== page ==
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Gin is all about the 'Serve'

Posted on 15th Apr 2016 @ 3:30 PM

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Gin is all About the Serve

Small batch distilled Gin is currently reviving sales of Gin, creating excitement in the category that has seen a real renaissance in sales. The major brands still count for over 50% of all Gin sales but the hundreds of new Gins that have appeared over the last couple of years are where the fun is.

Each of these new brands comes to market with its own unique story be it the people behind it, the weird and wonderful botanicals or its creation in God’s Own County, but the biggest change is how you serve it or ‘the Serve’.

I recently attended a Gin Conference in one of London’s hipper media joints and learnt all about the different ‘Serves’ producers are inventing to make their Gins stand out. The days of ice and a slice are long gone Masons recommend slices of fresh apple with their Yorkshire Gin, Millers Icelandic Gin recommend slices of fresh strawberries, basil leaves and a twist of cracked black pepper with theirs, Hendricks famously eschew slices of cucumber. Oh and the glass you use has massively changed no longer is a ‘Slim Jim’ good enough you now need a ‘Goldfish Bowl’ on a stem filled with lots of ice to allow all the exotic aromas to rise to your nose as you savour your drink.

Then of course there is the tonic water, as this can be the largest proportion of a G&T it does matter that you chose wisely. The current favourite amongst Gin Cognoscenti is Fevertree which has exploded onto the market in the last couple of years and is noted for its dryness and pronounced Quinine flavour. Now this works well with dry Gins like Bombay Saphire, Fifty Pounds and Aviation but if you have a slightly softer style such as Pickerings Gin or Brockmans then you may want to look to another tonic such as Fentimans or 1724 which are gentler and don’t mask the Gin.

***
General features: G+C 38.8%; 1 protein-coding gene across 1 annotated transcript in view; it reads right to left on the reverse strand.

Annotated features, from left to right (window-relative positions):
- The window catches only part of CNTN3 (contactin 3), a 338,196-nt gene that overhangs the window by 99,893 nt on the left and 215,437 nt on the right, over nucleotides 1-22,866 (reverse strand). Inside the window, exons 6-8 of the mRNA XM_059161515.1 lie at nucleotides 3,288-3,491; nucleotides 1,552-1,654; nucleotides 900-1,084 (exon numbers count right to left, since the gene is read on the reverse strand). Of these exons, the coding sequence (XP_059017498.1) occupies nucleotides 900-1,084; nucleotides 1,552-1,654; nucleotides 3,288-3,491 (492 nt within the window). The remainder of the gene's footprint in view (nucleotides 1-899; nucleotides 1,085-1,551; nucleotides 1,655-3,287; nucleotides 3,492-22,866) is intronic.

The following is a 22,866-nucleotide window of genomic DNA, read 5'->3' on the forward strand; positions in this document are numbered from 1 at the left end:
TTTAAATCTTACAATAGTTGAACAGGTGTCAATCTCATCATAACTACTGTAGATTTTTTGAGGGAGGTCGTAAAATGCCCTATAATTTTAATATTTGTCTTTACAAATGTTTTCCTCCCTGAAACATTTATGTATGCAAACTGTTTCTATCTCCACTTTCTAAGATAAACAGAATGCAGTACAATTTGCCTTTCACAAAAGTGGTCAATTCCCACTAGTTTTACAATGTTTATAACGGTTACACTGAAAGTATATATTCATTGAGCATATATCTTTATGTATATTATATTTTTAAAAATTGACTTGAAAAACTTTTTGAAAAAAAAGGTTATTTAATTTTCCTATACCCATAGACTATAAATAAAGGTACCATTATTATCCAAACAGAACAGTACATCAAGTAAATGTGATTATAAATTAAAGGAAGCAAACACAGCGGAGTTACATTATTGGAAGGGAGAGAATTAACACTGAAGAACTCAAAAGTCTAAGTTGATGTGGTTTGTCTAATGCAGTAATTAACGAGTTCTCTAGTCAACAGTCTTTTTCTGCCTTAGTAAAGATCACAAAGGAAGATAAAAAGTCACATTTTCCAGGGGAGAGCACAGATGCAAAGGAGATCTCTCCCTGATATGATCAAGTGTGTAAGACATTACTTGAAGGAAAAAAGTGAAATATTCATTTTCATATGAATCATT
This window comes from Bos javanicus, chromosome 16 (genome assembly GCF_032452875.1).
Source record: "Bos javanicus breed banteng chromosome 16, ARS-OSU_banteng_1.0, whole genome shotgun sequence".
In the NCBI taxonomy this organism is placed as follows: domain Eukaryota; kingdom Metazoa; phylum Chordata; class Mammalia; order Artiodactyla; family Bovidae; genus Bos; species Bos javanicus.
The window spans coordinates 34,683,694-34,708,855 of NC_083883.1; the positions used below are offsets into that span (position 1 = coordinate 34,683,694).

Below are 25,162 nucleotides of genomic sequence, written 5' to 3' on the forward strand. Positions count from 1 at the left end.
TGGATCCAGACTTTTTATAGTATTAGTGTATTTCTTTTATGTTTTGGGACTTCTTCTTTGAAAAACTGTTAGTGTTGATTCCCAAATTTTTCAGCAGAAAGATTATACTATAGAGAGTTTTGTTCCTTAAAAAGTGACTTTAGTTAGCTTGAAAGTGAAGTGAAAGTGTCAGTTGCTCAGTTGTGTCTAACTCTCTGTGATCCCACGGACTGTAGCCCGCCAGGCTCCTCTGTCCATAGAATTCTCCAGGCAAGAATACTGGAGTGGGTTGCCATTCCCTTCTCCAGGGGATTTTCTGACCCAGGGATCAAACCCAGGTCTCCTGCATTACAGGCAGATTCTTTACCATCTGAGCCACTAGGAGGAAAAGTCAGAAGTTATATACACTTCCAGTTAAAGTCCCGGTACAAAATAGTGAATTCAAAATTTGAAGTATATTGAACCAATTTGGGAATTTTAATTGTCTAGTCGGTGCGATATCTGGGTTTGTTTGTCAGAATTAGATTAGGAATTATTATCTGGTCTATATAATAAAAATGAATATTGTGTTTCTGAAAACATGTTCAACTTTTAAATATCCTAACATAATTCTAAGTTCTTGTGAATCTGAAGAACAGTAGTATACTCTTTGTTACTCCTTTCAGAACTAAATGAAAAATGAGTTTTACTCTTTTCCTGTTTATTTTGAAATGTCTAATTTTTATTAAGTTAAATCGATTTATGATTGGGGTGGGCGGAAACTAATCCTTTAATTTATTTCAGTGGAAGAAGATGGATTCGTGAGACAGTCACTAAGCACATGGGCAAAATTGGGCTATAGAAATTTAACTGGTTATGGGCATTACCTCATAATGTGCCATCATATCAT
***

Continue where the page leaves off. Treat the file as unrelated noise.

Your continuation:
Of the many stories I learnt at the Gin conference my favourite was the origin of Bath Tub Gin apparently during the Prohibition years in America bootleggers turned to making Gin wherever they could because it is relatively quick to produce and unlike whisky or Bourbon doesn’t need long maturing in cask. It turned out one of the easiest vessels to use was a bathtub and if the G men came calling you could simply pull the plug and dispose of the evidence.

Gin is also the base for many a classic cocktail with the most famous and sophisticated being the ‘Dry Martini’, though actually it is best served stirred not shaken despite Mr Bond’s famous insistence. Shaking a Martini can bruise the Gin and release bitter flavours ideally you should gently stir the gin over lots of ice and serve in a cocktail glass either with a peel of fresh lemon skin or two green olives. If you serve it with a silverskin onion it is no longer a Martini but is known as a ‘Gibson’.

However you chose to enjoy your Gin I wish you happy drinking and remember moderation is a good thing when it comes to the hard stuff.

Salut